Given its period setting, exploration of the class and cultural trappings of a bygone era, and relative disinterest in playing the sports movie game, Chariots of Fire is typically labelled as a “heritage film” in the same vein as, say, a Merchant-Ivory production, a film about a monarch, or a UK-produced adaptation of Austen, Dickens, Shakespeare, or some other noted purveyor of British culture. However, like the Merchant-Ivory films, Chariots is more nuanced in its relationship to its British heritage than the label suggests. As discussed, Liddell and Abrahams’ motivations are personal rather than patriotic. The former races not for his country but as an expression of worship, and not even the Prince of Wales can persuade Liddell to race on Sabbath: he tells the heir to the throne that “God made countries, God made kings and the rules by which they govern. And those rules say the Sabbath is His”. Abrahams, meanwhile, is chastised for racing in “pursuit of individual glory”. Scholar Ellis Cashmore, in an excellent article situating the film in both the 1920s and 1980s, highlights a Thatcher-esque entrepreneurialism to his individualist pursuits, noting that Abrahams’ competitive manner puts him “outside the parameters of true sportsmanship. Competition was conceived in a way that permitted honour amid defeat: there was no disgrace in losing, but shame in no trying”.[1] The spectre of defeat is a source of shame and dishonour for Abrahams, and though he protests that he races for “my family, my university, and my country”, that’s only part of it. Bristling at the anti-Semitic side-eye of the era, Abrahams confesses to Montague that he’s never known contentment, and it’s clear racing is a means of overcoming his own fear of inferiority: to Liddell, to his Cambridge brethren, to the Anglo community. In this respect, he’s a cousin of sorts to the angry, anti-authoritarian young men of British cinema and theatre of the 1950s and 60s, discontent with their station and perpetually miffed with someone, anyone, and everyone.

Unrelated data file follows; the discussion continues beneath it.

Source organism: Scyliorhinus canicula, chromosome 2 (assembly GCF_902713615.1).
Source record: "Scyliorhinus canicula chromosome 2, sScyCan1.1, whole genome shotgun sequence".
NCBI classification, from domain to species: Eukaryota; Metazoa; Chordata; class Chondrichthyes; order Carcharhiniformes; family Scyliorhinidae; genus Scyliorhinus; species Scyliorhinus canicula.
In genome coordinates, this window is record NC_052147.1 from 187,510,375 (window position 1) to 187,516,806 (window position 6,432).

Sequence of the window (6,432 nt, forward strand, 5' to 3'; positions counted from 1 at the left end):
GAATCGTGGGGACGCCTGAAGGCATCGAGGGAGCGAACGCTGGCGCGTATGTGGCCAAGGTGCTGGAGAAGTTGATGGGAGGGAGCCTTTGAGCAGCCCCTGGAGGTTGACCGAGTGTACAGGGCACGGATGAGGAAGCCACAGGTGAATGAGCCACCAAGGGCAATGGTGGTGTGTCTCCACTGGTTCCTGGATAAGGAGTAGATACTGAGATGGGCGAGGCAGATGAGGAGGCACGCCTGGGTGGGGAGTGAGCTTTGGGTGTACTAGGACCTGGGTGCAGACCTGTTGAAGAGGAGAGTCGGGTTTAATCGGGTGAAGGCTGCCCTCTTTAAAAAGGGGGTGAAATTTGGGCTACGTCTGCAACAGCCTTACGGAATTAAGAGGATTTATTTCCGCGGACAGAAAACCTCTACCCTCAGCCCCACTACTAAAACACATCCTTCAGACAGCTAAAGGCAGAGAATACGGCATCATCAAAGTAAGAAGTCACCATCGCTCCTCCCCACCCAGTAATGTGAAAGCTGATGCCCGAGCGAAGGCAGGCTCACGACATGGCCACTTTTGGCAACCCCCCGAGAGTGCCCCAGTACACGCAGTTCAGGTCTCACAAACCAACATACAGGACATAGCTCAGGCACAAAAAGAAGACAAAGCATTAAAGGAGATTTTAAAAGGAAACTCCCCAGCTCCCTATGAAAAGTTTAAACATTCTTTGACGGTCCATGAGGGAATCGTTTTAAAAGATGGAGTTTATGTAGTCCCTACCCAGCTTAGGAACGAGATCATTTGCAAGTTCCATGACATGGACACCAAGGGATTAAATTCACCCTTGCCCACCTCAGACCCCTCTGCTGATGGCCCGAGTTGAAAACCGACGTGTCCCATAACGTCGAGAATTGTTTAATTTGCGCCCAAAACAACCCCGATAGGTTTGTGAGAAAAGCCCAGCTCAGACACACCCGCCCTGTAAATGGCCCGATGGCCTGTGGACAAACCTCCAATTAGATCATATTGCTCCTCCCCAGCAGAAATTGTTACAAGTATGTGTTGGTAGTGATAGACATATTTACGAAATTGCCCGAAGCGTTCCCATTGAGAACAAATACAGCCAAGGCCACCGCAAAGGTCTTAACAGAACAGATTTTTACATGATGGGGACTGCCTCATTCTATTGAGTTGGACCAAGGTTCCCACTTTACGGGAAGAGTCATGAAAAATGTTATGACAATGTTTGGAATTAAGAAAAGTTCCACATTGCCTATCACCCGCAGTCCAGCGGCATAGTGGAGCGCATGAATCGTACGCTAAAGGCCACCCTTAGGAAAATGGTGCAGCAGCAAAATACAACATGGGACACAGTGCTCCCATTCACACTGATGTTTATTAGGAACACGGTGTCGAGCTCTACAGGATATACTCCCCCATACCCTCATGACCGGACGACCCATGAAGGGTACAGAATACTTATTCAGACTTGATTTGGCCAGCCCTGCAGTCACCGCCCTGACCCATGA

Ultimately, these personal rather than national stakes mean Chariots of Fire isn’t just about commemorating Albion, as its reputation suggests. Having said that, much as the impending Second World War looms over the film’s depiction of anti-Semitism — not to mention Liddell’s story, given he died in a Japanese internment camp towards the end of the war — the first World War casts a similar shadow over the film. Those Cambridge alumni who gave their lives in the Great War are mourned at the freshman’s dinner early in the film, and their successors are implored to “discover where your true chance of greatness lies. For their sakes, for the sake of your college and your country, seize this chance, rejoice in it, and let no power or persuasion deter you”. In this respect, in pursuing Olympic victory, Abrahams, Montague, Lindsay, and Liddell are honouring the fallen by carrying the (Olympic) torch and performing another type of patriotic duty on the world stage. It’s noteworthy that Chariots was released a few months before Gallipoli, another film celebrating white male athletic prowess and lamenting the fallen of the First World War.